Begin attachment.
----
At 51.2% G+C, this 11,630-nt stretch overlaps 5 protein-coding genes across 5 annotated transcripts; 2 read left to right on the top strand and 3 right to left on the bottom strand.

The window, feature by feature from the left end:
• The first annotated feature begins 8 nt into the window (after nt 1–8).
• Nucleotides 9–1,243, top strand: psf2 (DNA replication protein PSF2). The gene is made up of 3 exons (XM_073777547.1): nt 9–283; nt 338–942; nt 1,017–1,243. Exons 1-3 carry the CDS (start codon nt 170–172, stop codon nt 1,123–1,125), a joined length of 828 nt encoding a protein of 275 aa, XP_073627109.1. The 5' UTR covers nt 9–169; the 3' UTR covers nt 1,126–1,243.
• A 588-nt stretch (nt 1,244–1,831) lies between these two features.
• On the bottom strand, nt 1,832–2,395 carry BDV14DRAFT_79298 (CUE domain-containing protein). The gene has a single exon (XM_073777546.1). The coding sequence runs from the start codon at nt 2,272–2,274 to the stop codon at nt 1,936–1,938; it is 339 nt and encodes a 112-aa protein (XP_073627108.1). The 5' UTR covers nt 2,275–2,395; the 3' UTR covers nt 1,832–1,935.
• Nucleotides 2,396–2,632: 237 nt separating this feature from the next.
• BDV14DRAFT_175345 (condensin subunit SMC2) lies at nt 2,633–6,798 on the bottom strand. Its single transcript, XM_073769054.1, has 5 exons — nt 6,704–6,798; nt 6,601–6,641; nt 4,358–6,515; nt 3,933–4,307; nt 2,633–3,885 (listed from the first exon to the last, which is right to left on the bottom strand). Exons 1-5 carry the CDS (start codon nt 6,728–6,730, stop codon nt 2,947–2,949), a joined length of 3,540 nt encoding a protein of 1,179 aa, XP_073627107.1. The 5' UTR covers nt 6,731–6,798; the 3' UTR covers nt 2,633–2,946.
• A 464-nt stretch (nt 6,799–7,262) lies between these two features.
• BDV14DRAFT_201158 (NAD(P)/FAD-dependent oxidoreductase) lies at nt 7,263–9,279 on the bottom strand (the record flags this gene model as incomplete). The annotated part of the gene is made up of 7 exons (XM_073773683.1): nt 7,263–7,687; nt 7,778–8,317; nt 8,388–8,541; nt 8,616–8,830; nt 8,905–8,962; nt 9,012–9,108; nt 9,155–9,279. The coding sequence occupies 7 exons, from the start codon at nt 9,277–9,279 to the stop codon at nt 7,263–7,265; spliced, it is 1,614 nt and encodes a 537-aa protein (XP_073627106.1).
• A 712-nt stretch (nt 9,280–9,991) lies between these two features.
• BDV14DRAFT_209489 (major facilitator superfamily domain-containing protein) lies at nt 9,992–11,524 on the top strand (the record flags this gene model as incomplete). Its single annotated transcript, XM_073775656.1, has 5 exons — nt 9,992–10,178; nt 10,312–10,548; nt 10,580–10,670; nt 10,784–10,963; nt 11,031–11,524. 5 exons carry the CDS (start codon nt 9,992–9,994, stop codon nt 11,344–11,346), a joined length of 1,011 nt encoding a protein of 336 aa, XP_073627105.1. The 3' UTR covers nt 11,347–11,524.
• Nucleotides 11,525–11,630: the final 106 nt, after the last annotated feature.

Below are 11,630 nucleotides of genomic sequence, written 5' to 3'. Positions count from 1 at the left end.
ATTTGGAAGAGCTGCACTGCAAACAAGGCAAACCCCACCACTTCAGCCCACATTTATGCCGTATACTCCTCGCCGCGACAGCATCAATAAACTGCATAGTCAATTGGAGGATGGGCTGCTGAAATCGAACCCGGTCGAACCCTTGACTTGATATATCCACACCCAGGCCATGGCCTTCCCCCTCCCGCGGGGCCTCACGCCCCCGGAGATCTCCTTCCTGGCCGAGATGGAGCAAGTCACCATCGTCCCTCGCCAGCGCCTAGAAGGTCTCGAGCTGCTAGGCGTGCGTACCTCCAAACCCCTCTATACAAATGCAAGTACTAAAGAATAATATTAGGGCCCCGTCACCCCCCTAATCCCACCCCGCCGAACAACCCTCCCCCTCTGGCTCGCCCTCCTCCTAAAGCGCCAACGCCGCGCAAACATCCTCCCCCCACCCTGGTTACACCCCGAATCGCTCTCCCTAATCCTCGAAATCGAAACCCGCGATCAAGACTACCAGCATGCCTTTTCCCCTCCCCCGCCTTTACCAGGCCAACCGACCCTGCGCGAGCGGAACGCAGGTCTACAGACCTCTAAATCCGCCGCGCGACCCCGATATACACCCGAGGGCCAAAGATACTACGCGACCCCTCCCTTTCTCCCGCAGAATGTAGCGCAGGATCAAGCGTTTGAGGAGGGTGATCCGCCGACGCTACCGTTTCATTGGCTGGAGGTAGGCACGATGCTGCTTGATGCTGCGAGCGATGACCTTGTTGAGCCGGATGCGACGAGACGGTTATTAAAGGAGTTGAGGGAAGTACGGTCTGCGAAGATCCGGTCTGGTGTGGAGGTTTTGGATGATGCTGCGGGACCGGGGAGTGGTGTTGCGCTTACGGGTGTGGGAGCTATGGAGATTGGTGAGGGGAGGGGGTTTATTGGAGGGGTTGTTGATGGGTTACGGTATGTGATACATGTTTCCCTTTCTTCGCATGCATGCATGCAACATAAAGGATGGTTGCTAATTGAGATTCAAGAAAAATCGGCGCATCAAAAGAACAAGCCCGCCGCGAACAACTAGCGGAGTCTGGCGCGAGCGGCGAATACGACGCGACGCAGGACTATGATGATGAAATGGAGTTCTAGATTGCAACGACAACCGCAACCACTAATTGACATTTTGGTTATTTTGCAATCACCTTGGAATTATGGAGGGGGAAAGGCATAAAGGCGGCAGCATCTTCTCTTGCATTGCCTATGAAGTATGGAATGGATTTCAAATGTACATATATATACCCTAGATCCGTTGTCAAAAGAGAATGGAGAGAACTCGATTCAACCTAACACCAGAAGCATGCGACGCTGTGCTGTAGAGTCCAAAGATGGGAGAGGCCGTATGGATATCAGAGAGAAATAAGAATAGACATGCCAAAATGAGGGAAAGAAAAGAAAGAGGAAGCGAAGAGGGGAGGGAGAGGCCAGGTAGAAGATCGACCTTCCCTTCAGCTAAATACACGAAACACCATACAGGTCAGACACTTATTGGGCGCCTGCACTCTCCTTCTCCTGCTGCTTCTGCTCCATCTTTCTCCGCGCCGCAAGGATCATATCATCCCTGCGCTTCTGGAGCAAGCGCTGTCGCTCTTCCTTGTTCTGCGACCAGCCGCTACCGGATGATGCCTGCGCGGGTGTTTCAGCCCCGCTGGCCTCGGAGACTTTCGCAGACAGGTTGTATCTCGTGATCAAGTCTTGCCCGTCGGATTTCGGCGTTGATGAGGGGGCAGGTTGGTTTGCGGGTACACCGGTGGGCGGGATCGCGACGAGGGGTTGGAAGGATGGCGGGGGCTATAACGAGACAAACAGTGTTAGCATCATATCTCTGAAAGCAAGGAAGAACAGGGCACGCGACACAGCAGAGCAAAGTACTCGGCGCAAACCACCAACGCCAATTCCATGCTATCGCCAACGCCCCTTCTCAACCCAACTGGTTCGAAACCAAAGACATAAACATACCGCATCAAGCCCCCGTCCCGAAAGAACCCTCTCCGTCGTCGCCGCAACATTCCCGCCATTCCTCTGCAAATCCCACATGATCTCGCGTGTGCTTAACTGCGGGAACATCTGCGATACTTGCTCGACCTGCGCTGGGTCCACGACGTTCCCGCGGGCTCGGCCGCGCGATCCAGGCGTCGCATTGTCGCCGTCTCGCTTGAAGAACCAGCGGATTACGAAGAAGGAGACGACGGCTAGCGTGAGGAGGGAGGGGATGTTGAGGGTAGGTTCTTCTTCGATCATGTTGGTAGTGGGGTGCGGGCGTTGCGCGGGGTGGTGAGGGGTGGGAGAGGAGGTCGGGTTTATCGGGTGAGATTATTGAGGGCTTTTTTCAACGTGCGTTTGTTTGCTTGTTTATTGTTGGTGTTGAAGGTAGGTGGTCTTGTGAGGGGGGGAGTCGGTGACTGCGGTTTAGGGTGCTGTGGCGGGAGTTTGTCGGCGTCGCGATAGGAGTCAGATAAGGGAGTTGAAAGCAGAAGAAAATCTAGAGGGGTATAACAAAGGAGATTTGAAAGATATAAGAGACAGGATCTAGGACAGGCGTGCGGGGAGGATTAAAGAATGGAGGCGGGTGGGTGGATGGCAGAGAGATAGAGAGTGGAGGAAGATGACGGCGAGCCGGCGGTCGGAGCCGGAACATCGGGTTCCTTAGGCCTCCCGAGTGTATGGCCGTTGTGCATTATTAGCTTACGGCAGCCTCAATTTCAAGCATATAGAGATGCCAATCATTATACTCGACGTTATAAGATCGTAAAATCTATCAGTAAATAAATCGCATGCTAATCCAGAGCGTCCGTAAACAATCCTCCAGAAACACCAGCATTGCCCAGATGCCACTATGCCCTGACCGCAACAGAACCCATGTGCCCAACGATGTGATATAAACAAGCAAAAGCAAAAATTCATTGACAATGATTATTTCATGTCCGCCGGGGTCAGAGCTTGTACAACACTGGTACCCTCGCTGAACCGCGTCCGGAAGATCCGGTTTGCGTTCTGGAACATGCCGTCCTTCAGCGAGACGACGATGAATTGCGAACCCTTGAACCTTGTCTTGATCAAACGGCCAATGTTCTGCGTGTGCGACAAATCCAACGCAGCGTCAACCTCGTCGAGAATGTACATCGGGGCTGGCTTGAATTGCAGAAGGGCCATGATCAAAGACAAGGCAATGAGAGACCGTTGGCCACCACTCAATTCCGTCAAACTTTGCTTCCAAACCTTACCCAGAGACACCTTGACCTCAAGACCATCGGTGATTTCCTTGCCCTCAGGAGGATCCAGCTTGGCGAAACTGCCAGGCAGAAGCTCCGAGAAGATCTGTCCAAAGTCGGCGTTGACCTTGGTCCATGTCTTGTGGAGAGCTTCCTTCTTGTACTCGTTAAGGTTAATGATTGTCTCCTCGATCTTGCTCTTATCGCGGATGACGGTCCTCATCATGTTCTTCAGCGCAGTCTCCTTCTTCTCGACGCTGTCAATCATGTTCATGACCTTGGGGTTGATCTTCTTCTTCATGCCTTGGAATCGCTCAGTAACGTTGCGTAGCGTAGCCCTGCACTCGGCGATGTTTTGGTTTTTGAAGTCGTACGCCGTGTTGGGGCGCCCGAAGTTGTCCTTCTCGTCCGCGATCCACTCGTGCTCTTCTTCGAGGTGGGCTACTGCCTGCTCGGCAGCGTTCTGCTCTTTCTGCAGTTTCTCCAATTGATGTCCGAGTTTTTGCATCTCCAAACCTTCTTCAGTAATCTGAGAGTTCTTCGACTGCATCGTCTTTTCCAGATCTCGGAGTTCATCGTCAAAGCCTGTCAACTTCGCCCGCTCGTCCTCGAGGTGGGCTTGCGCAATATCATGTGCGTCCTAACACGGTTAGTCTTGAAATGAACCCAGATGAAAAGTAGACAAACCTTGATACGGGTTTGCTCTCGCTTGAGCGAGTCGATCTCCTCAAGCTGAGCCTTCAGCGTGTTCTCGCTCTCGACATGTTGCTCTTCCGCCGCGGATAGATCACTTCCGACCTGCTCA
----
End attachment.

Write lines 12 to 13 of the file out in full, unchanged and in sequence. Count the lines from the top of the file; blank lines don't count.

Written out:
• BDV14DRAFT_209489 (major facilitator superfamily domain-containing protein) lies at nt 9,992–11,524 on the top strand (the record flags this gene model as incomplete). Its single annotated transcript, XM_073775656.1, has 5 exons — nt 9,992–10,178; nt 10,312–10,548; nt 10,580–10,670; nt 10,784–10,963; nt 11,031–11,524. 5 exons carry the CDS (start codon nt 9,992–9,994, stop codon nt 11,344–11,346), a joined length of 1,011 nt encoding a protein of 336 aa, XP_073627105.1. The 3' UTR covers nt 11,347–11,524.
• Nucleotides 11,525–11,630: the final 106 nt, after the last annotated feature.